In all cases, vaccination was by appointment only, meaning patients avoided long waits.

Pastor Ted Traylor of Olive Baptist Church in Pensacola, speaking as a church-related COVID vaccine drive opened on Jan. 6, 2021. Source: Screenshot/Florida Channel

Olive Baptist is a predominantly white congregation, pastor Ted Traylor said in a phone interview (although Sunday morning is becoming less the most segregated time of the week than in the past — his congregation is mostly white, but the leadership includes Hispanics and Blacks, and Spanish- and Russian-speaking congregations meet on its campus, he said).

The site administered 1,000, 1,000, and 800 doses on each of three days in early January. Administration of the booster shots was underway when the Phoenix spoke with Traylor on Friday. Another round of first doses was set for administration this week, he said.

Janice Minnis, an administrative assistant, helped organize the vaccination drive at Koinonia Worship Center in Hollywood. The pastor, Eric Jones, is father to Democratic state Sen. Shevrin Jones, who helped the project happen.

The church volunteered its grounds to administer the two doses of the Pfizer vaccine on Jan. 10 and Jan. 31, Minnis said. The state provided the personnel, equipment, and shots. Everything went smoothly. “I can’t tell you one complaint,” she said.

As many as 500 people attend services on any given Sunday but only 105 are age-qualified to receive the vaccine. The rest went to a diverse slice of the community. “As far north as West Palm, as far south as Homestead,” Minnis said.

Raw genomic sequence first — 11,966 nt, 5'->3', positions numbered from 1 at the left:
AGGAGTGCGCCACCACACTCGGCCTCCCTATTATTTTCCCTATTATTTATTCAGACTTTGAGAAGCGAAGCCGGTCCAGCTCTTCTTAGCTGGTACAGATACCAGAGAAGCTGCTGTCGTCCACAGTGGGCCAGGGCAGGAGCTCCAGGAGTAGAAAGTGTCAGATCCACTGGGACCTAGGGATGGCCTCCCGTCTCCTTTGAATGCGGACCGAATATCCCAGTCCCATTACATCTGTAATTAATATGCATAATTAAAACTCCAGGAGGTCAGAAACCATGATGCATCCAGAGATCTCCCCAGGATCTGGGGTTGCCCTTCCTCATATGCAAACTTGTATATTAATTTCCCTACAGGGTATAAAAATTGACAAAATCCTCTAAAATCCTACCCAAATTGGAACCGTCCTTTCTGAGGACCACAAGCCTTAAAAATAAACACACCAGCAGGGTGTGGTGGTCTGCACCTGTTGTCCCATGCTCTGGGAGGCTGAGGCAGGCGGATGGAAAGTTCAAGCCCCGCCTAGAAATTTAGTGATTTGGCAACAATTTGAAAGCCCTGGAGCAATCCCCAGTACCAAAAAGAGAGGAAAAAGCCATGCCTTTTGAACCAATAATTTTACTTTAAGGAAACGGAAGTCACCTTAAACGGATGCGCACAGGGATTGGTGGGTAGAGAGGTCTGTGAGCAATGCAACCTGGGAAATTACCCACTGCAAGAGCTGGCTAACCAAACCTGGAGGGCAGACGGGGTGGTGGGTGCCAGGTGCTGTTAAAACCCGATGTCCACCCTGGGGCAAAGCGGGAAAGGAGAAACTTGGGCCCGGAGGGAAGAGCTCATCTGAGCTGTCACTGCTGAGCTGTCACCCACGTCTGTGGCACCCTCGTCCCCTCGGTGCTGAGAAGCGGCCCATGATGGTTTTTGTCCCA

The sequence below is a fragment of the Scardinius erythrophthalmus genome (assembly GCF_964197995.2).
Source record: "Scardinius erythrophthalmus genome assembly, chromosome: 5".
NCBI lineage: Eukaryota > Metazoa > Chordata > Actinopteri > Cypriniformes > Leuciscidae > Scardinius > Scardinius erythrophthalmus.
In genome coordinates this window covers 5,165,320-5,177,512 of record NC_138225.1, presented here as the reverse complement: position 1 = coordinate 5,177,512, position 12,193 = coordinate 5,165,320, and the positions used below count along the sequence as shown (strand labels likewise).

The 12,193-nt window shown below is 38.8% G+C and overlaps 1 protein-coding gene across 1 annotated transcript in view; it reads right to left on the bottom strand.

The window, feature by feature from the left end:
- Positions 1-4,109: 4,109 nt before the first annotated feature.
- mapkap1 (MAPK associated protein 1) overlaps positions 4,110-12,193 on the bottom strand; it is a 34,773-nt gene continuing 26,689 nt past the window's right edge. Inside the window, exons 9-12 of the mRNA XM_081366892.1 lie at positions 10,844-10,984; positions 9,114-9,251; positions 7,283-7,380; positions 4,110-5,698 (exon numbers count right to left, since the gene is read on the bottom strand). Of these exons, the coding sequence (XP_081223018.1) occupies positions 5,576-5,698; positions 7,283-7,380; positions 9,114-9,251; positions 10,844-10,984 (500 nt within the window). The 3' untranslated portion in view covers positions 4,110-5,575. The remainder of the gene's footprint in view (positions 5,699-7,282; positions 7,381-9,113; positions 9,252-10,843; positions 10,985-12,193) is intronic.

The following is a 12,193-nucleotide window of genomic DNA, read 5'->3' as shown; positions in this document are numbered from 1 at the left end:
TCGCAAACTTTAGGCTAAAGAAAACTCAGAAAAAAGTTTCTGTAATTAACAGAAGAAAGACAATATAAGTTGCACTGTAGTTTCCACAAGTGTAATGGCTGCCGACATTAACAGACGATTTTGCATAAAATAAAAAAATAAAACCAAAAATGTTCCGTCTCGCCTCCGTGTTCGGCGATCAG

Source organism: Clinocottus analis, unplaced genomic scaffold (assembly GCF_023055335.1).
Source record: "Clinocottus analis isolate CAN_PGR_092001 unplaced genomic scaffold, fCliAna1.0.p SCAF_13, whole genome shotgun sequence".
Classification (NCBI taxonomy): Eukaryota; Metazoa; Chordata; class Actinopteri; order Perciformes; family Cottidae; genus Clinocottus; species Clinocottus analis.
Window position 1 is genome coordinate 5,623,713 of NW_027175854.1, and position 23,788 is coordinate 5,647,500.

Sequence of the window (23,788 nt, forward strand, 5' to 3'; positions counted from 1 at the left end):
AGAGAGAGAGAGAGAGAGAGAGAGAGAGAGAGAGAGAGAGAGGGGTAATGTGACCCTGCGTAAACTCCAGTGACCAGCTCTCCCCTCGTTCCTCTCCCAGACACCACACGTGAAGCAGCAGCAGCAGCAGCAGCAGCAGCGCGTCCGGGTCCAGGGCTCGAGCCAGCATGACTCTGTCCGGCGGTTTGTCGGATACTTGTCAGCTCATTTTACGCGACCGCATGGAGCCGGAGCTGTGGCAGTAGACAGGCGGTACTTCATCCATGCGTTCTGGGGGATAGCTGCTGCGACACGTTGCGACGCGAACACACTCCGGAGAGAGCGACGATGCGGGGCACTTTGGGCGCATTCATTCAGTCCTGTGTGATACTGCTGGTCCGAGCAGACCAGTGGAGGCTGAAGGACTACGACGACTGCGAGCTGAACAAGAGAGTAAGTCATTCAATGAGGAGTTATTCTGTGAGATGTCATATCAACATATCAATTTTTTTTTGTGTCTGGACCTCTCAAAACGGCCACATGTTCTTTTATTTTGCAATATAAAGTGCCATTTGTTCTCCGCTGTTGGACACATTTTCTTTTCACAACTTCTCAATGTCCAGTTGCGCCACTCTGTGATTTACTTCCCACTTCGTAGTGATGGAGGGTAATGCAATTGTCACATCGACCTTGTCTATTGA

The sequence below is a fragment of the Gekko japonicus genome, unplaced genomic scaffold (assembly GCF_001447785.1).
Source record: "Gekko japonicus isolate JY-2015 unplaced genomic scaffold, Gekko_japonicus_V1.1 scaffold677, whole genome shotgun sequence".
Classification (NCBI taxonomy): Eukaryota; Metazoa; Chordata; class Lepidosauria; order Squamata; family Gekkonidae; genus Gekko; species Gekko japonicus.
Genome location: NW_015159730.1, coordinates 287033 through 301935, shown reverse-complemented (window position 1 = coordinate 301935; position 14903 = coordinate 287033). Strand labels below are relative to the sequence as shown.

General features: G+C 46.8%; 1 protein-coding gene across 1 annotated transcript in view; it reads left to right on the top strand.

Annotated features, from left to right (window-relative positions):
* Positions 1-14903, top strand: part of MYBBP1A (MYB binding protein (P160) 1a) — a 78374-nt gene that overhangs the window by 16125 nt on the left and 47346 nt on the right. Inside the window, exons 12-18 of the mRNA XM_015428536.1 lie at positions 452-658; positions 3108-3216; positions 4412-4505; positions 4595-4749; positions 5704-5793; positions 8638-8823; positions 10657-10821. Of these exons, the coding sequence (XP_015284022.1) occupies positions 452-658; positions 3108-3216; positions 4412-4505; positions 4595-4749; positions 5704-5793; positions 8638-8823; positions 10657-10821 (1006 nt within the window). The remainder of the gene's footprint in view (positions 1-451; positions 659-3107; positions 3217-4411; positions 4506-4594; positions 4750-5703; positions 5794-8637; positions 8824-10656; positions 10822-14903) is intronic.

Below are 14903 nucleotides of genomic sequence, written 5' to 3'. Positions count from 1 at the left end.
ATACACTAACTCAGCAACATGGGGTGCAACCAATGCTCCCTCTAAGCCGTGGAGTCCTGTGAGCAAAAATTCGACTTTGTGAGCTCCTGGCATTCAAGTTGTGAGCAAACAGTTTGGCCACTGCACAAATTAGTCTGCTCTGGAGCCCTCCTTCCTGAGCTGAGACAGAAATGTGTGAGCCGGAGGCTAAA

“If they hear about you, they bombard you. We had easily over 2,000 calls come through. We had to turn a lot of people away,” she said.

“A lot of African Americans did get in on it, but they were not the bulk of the 500.”

No need for the hard sell. “The senior community is desperate. They are looking to get that vaccination,” Minnis said.

The state hasn’t contacted the church about having another go, but Minnis believes the congregation would gladly participate. It’s in the name, she said: “Koinonia” means fellowship in Greek. ”As long as it reaches out the community in a positive way, we’ve always been contacted for that type of work.”

To Minnis, using churches makes sense.

“If they reach out to the religious organizations, I think they’ll get a lot more help, and we won’t look at these people standing in long lines, just being turned away, some of them. We’re there; we just need to know that they need us.”

Bethel, in Tallahassee, administered 700 first doses of Pfizer and Moderna vaccines in early January and planned to wrap up the second round on Sunday. McAllister estimates that 97 percent of the doses went to Black people, including parishioners, but people traveled from as far away as Vernon, 100 miles to the west.

The process ran like clockwork and no one had a negative reaction, he said.

“They are seeing persons from all walks of life within the African American community participating in this ministry experience,” McAllister said.

“People see the leadership of our church participating. They know, at the same time, that if we do not have access to the vaccine, ultimately it is an invitation to death.”

McAllister said he understood the racial disparity in vaccine access but seemed astonished when a Phoenix reporter gave him the percentage.

“Wow,” he said. “When you think about that number, you know that we have not had access to the vaccine. It is my sincere hope that our community will begin to see vaccine so that we can ultimately move forward and enjoy life the way it used to be before the pandemic.”

Still, he expressed optimism, given the change in administration in Washington.

“We walk by faith, and also common sense. The two come together, they merge so that we can make common-sense decisions about a path forward.”

“In order to survive, in order to move beyond this point, we have to have equitable access for persons of all races.”